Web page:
This weekend it's the huge London Film and Comic Con that runs for three days at Olympia (28th to 30th July). There are at least 50 comics guests attending plus loads of actors from film and TV, authors, and even a few wrestlers! Some really big names there this year! This is the major comics/fantasy media event of the summer so I hope to see some of you there.

You'll find us on the first floor, and this floor plan shows you where to find the comics guests...

I'll be at Table 21 for all three days selling my comics and drawing sketches on request but I'm also booked to do a panel etc., so here's my schedule. (Bear in mind it may be subject to change but this is how it stands at present.)


2PM: SIGNING (45 Minutes) – Signing Area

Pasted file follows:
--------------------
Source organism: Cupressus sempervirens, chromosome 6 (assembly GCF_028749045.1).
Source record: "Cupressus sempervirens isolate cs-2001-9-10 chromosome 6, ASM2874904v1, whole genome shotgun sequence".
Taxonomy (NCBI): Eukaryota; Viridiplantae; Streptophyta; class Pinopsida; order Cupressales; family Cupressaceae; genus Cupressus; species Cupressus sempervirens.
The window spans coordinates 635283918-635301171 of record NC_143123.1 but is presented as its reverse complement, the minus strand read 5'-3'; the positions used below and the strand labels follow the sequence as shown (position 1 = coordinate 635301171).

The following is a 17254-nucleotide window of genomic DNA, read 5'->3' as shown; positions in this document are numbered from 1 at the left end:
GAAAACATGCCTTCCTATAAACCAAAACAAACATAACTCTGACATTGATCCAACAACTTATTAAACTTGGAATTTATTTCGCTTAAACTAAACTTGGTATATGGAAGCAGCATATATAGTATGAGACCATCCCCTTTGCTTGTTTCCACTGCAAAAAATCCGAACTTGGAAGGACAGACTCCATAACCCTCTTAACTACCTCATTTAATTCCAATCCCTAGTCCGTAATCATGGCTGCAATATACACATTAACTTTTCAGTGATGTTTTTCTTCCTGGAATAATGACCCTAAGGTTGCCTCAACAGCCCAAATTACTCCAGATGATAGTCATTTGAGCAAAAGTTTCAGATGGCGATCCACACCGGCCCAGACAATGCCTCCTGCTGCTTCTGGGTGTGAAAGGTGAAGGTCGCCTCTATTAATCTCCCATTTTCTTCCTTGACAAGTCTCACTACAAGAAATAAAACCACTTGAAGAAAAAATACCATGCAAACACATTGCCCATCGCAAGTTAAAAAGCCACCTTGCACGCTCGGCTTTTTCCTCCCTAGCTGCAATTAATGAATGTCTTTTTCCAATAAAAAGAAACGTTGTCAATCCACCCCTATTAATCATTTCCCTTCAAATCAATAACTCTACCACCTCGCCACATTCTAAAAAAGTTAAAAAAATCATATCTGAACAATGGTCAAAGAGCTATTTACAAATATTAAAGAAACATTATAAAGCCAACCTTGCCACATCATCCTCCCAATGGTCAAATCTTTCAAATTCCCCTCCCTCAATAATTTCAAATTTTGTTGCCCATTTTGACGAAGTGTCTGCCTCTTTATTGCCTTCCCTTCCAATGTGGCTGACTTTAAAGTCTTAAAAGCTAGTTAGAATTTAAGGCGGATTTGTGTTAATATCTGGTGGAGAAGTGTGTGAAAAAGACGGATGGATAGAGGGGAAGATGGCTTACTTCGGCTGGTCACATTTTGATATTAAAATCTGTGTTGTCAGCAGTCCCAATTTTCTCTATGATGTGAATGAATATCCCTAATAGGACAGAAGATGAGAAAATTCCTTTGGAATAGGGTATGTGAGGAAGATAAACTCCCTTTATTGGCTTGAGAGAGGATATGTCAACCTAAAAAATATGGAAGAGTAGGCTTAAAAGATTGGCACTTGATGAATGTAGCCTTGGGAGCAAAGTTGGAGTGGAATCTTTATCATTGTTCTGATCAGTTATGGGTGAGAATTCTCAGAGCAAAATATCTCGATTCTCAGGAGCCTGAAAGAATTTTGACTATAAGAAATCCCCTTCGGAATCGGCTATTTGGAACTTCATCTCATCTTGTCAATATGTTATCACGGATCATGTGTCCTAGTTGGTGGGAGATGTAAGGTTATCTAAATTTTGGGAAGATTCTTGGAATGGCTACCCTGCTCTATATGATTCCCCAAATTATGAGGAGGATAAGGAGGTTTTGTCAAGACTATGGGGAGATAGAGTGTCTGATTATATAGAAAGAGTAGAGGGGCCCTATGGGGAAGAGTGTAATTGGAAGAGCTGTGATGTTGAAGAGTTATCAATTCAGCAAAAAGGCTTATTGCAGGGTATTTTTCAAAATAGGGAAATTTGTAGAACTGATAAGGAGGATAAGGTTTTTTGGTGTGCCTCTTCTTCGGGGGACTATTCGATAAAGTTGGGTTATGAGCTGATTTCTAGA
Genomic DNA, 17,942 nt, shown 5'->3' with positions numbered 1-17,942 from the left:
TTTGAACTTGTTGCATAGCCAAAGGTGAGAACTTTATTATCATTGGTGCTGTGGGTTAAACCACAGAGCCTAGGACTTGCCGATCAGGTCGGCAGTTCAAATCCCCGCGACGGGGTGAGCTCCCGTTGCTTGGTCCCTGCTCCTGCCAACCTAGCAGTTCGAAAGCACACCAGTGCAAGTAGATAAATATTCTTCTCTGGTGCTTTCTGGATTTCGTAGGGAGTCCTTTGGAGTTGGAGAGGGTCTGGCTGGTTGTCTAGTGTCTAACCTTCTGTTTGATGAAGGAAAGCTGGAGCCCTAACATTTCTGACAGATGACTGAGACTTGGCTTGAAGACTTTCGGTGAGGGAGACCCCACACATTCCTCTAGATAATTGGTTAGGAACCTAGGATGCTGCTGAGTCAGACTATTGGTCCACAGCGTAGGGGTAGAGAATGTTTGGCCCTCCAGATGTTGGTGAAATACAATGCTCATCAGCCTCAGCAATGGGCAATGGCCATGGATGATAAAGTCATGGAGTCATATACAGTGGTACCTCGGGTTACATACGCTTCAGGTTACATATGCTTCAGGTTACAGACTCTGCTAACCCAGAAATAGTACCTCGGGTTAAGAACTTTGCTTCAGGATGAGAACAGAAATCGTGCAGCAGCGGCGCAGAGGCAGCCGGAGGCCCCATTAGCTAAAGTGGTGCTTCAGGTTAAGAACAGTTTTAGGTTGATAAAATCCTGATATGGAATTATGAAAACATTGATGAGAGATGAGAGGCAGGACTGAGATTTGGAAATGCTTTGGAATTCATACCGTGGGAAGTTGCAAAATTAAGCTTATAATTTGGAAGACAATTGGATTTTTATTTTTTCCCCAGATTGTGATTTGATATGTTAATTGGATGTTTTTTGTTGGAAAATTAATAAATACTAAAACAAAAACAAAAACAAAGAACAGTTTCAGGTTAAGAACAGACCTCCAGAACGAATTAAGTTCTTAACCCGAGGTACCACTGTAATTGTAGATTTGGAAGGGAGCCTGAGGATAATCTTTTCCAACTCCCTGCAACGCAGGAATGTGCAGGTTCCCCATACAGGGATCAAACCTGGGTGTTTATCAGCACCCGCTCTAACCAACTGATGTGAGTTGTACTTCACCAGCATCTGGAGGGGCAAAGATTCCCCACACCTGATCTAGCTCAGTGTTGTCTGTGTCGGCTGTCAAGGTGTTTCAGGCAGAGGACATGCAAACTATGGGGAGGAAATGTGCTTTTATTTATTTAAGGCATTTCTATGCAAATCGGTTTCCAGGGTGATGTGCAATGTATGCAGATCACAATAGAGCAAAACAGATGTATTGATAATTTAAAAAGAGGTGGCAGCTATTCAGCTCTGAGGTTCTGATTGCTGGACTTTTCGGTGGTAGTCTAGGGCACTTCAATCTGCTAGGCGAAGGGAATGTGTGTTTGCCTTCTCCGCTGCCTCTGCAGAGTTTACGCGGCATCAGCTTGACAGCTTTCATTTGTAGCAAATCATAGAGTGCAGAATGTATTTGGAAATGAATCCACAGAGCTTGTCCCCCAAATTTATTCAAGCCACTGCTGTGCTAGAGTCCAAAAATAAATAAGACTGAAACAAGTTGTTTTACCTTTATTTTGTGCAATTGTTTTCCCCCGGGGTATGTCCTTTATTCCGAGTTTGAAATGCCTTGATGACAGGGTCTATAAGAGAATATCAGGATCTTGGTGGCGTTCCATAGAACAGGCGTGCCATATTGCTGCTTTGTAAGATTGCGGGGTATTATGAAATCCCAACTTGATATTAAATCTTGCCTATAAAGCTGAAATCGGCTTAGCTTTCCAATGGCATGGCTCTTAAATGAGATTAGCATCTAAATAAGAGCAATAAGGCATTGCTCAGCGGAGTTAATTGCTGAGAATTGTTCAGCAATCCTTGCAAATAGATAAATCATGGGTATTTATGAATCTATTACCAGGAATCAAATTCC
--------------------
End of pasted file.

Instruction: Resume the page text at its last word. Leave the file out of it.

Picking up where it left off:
12PM: SIGNING (45 Minutes) – Signing Area

12PM: ARTISTS PORTFOLIO SESSION (45 Minutes) – Portfolio Room

You can see the schedules for all the artists/writers at this link:

For all the info about the event; ticket prices, directions to the venue, etc. see here:

See you there! If you have any questions specifically for me about the show, post them below and I'll try to answer them before the weekend. 

Monday, July 24, 2017

Leo Baxendale's Big Chief Pow Wow

In the mid to late 1960s, Leo Baxendale quit freelancing for Odhams and set his sights on the better paying Fleetway comics instead. One of the strips he produced there was Big Chief Pow Wow for Buster comic. The strip ran from 14th September 1968 to 31st January 1970. (Some were fill-ins by other artists.)

Here's a small selection of Leo's pages.